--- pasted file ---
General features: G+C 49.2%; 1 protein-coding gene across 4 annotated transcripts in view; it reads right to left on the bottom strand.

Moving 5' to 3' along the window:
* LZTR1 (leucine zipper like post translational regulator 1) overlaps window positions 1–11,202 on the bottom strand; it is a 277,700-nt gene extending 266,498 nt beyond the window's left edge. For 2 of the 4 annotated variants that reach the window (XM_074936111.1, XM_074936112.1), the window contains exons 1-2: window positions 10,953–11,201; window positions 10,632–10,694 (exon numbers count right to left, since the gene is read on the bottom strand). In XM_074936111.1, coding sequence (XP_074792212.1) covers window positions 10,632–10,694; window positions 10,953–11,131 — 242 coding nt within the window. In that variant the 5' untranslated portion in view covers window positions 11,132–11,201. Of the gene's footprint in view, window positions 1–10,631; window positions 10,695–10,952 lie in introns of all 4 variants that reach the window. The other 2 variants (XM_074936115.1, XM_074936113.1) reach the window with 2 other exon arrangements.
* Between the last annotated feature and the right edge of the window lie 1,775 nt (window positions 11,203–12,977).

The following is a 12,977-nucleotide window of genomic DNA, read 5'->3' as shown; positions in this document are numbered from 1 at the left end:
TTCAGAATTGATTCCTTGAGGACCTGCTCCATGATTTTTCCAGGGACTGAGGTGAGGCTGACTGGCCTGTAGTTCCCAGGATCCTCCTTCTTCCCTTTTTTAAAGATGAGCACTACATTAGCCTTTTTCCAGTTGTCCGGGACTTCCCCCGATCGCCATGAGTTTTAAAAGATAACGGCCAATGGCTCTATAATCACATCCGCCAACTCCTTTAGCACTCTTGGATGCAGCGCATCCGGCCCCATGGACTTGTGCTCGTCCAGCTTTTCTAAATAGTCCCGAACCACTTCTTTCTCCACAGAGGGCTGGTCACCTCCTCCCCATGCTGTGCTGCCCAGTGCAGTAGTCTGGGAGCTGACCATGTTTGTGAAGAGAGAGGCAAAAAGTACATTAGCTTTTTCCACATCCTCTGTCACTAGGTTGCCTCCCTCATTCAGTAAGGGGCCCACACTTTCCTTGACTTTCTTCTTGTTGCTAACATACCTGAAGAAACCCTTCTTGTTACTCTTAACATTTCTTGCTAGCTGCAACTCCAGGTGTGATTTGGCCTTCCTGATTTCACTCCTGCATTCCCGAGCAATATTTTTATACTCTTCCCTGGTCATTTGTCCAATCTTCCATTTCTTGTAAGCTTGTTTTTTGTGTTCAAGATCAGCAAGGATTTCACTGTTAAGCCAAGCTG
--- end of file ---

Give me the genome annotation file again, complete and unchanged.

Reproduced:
General features: G+C 49.2%; 1 protein-coding gene across 4 annotated transcripts in view; it reads right to left on the bottom strand.

Moving 5' to 3' along the window:
* LZTR1 (leucine zipper like post translational regulator 1) overlaps window positions 1–11,202 on the bottom strand; it is a 277,700-nt gene extending 266,498 nt beyond the window's left edge. For 2 of the 4 annotated variants that reach the window (XM_074936111.1, XM_074936112.1), the window contains exons 1-2: window positions 10,953–11,201; window positions 10,632–10,694 (exon numbers count right to left, since the gene is read on the bottom strand). In XM_074936111.1, coding sequence (XP_074792212.1) covers window positions 10,632–10,694; window positions 10,953–11,131 — 242 coding nt within the window. In that variant the 5' untranslated portion in view covers window positions 11,132–11,201. Of the gene's footprint in view, window positions 1–10,631; window positions 10,695–10,952 lie in introns of all 4 variants that reach the window. The other 2 variants (XM_074936115.1, XM_074936113.1) reach the window with 2 other exon arrangements.
* Between the last annotated feature and the right edge of the window lie 1,775 nt (window positions 11,203–12,977).

The following is a 12,977-nucleotide window of genomic DNA, read 5'->3' as shown; positions in this document are numbered from 1 at the left end:
TTCAGAATTGATTCCTTGAGGACCTGCTCCATGATTTTTCCAGGGACTGAGGTGAGGCTGACTGGCCTGTAGTTCCCAGGATCCTCCTTCTTCCCTTTTTTAAAGATGAGCACTACATTAGCCTTTTTCCAGTTGTCCGGGACTTCCCCCGATCGCCATGAGTTTTAAAAGATAACGGCCAATGGCTCTATAATCACATCCGCCAACTCCTTTAGCACTCTTGGATGCAGCGCATCCGGCCCCATGGACTTGTGCTCGTCCAGCTTTTCTAAATAGTCCCGAACCACTTCTTTCTCCACAGAGGGCTGGTCACCTCCTCCCCATGCTGTGCTGCCCAGTGCAGTAGTCTGGGAGCTGACCATGTTTGTGAAGAGAGAGGCAAAAAGTACATTAGCTTTTTCCACATCCTCTGTCACTAGGTTGCCTCCCTCATTCAGTAAGGGGCCCACACTTTCCTTGACTTTCTTCTTGTTGCTAACATACCTGAAGAAACCCTTCTTGTTACTCTTAACATTTCTTGCTAGCTGCAACTCCAGGTGTGATTTGGCCTTCCTGATTTCACTCCTGCATTCCCGAGCAATATTTTTATACTCTTCCCTGGTCATTTGTCCAATCTTCCATTTCTTGTAAGCTTGTTTTTTGTGTTCAAGATCAGCAAGGATTTCACTGTTAAGCCAAGCTG